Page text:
Reel Life: Films to beat the Covid blues
A new Covid variant has entered the picture, threatening to hold the world at ransom yet again. How to deal with its triggering effect then? Stay in the moment. Meditation matters. But so do movies
Just when you thought that after fighting the virus for long, life was swinging back to a modicum of normalcy, a new Covid variant has entered the picture, threatening to hold the world at ransom yet again. The best laid plans—personal, professional, familial, social, economic—might well be forced to put to rest, even as uncertainty looks set to loom large. How to deal with its triggering effect then?
Live one day at a time, one minute at a time, one second at a time. Plan for nothing. Stay in the moment. And how to accomplish that? Meditation matters. But so do movies.
I have fought many a solitary battle in the past year and a half with the warmth of K Dramas and the ingenuity of K (Kerala) Cinema. Shows across streaming platforms—Doc Martin, The Chair, All Murders In The Building, White Lotus, Call My Agent, Ted Lasso and even Emily in Paris, that I would have scoffed at, in the normal state of affairs, have all chipped in, in the absence of family, friends and neighbours, to offer diversion, amusement and hope.
However, the best panacea for stress and anxiety are films from the past. I have a list I keep going back to, to cheer myself up and feel good. They may not be the best of cinema but mood lifters for sure, even when they tiptoe around dark issues and themes. Here are a few oldies that have brought me immense relief and cheer, over and over again.
Angoor: From Sanjeev Kumar reading Ved Prakash Kamboj’s Agyaat Apradhi on a train journey to Deven Verma singing “Pritam aan milo” in the thick of the night, from Moushumi Chatterjee perennially wetting her peepers with eyedrops to Deepti Naval in thick glasses sniffing away any sign of trouble, Gulzar’s adaptation of Shakespeare’s The Comedy of Errors, about two pairs of identical twins, has a delicious delirium running through it. A film in which bhaang (cannabis) plays a significant role, Angoor has always given me a fabulous high, the hundred odd times I have watched it.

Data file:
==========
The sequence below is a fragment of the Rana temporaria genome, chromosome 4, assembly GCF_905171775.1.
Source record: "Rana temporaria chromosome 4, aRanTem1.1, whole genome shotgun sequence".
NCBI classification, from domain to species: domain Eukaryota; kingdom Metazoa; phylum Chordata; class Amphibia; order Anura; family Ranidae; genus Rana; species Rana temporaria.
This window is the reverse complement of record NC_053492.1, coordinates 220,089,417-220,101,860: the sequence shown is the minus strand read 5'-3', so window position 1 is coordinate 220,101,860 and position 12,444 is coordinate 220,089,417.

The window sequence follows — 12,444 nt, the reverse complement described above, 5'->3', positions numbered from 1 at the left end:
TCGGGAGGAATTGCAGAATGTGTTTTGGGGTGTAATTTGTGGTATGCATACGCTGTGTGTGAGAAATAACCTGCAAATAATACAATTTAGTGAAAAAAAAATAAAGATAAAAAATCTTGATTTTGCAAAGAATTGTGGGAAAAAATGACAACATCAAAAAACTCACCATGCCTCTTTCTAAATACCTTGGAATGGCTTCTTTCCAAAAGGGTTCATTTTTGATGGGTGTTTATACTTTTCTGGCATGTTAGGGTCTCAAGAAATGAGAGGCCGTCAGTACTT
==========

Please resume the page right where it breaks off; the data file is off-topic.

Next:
Arsenic and the Old Lace: There’s something about old ladies taking to crime. The Brewster Sisters (Josephine Hull and Jean Adair) bring the house down with a handful of cheerful murders in Frank Capra’s Arsenic and the Old Lace even as their nephew Mortimer (Cary Grant) is mortified to discover the corpse of one of their victims in the living room window seat. The way of the lady killers is simple—rent a room to a bachelor and then rid him of his “loneliness” and “misery” by offering him a glass of elderberry wine spiked with arsenic and cyanide. Confusions get confounded when another serial killer enters the picture. Macabre at its most hilarious.
3) Blithe Spirit: Forget the flaccid new remake, just go back to the David Lean original of 1945 for some scintillating fun. Based on Noel Coward’s play it is about a séance going wrong and the mischievous spirit of a dead wife finding her way back into the life of her author husband, much to the consternation of his new lady. The repartee of the threesome—Rex Harrison, Constance Cummings and Kay Hammond—is sheer joy. And Margaret Drummond as the cooky medium who breezes in everywhere on a bicycle is just what the doctor would have ordered to fight the moody blues.